Bridge widening and deck replacement for GWMP bridge over North Access Ramp to Reagan National Airport. The bridge widening is to provide trail access over the bridge, separated from traffic. Currently, the trail crosses the bridge along the shoulder. Only 4-inch high mountable curb separate pedestrians and traffic. Work will also include painting of steel members and repair to bridge lighting underneath.
Work began Sept. 22 and should be completed by the end of this year.
Neither the trail through the airport nor the connection to Crystal City is supposed to be affected. Perhaps the separated bridge and trail will mean that cyclists won't feel they have to bike on the Parkway.
This past weekend I nearly ran into a bycyclist[sic] who was riding his bike on the GW Parkway. I know the Mt. Vernon trail gets a bit crowded on weekends, but riding your bike on the parkway can't possibly be legal can it?
Dr. Gridlock flubbed the answer, but someone corrected him
From byways.org, website of the National Scenic Byways Program (part of the U.S. Department of Transportation, Federal Highway Administration) re the GW Parkway: "Non-motorized vehicles such as bicycles are prohibited from the roadway."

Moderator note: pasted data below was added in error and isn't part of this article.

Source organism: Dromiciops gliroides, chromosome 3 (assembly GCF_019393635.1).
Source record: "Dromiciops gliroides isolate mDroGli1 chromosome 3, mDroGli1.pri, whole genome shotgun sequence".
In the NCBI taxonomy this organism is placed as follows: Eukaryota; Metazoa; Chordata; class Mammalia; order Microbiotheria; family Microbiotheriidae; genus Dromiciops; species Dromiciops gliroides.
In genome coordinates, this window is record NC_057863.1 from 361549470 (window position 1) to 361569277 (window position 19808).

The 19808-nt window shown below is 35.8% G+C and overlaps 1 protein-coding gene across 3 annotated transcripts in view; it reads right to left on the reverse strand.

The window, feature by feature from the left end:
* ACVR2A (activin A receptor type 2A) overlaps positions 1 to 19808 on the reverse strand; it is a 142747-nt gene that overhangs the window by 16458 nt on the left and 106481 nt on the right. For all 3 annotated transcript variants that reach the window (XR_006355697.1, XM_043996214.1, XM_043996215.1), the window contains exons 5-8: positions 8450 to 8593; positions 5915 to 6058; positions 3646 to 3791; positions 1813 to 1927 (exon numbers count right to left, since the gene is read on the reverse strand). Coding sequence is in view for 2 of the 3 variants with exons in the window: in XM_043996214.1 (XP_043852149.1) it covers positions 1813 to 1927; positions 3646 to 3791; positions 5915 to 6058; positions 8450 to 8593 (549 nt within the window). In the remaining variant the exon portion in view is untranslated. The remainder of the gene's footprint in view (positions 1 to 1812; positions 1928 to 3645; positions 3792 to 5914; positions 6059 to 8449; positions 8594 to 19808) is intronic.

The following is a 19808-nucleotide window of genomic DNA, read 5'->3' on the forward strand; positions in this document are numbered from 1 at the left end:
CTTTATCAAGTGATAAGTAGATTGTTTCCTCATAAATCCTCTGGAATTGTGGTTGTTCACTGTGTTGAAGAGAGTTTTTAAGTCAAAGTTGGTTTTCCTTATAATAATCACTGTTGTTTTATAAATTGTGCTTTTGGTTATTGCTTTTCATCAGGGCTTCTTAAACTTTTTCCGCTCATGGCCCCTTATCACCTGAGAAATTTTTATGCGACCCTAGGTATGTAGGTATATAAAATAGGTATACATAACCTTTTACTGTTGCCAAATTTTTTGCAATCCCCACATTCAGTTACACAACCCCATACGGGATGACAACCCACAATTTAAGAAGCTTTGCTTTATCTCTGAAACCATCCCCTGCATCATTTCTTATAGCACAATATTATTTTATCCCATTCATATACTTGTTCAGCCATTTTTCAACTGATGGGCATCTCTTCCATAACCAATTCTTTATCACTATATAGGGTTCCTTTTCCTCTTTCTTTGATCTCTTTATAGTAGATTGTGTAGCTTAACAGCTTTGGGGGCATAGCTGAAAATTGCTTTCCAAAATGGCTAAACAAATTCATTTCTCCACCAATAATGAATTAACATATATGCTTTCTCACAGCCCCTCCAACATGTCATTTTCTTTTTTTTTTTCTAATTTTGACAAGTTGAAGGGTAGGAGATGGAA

Addendum: Based on comments on this post, I'm no longer sure that bikes are prohibited from the GW Parkway, and suspect they're allowed. Use your own judgement.
Bike are also prohibited from the interstates, in case you were confused.
Then there's this letter and response from the Examiner.
A few friends and I regularly make weekday exercise runs between 11 a.m. and 3 p.m. on the multiuse Mount Vernon Trail along the Potomac between Rosslyn and National Airport. With the arrival of warmer weather, we are experiencing the return of a recurring problem: unsafe bike riders. I’m not talking about the occasional individual out for a fun riding excursion, but rather the serious, well-equipped riders who use the trails as if they were the only ones there. Many cruise along at excessive or unsafe speeds, fail to announce their passing, and refuse to obey signs that require they dismount and walk through narrow underpasses or across roadways. On more than a few occasions, we have been nearly run over when moving through the narrow pathway under the Memorial Bridge.
Look, I know that a crash with a 3,000-pound vehicle is more likely to be fatal than one involving a jogger and a bike, but the point is the same: Show some respect for those with whom you share the road (or the trail) and obey the posted rules.
My main issue with this article was the inane title "Do unsafe bike riders pose a danger on the roads?" Of course. As 'unsafe' bike riders, they're dangerous by definition. And the article doesn't deal with bikes on the road, but on a trail. As for the letter itself, people should announce their passing (though on a busy trail it really stinks) and bike safely around pedestrians, but I repeatedly ignore "dismount and walk" signs. Some trail designers are overzealous in their use of these. If a narrow area is crowded, I'll do it. But if no one else is coming the other way, I just bike through slowly. And I almost never do it to cross a street. A better question is "Can you disobey "dismount and walk" signs and still be a safe bike rider?"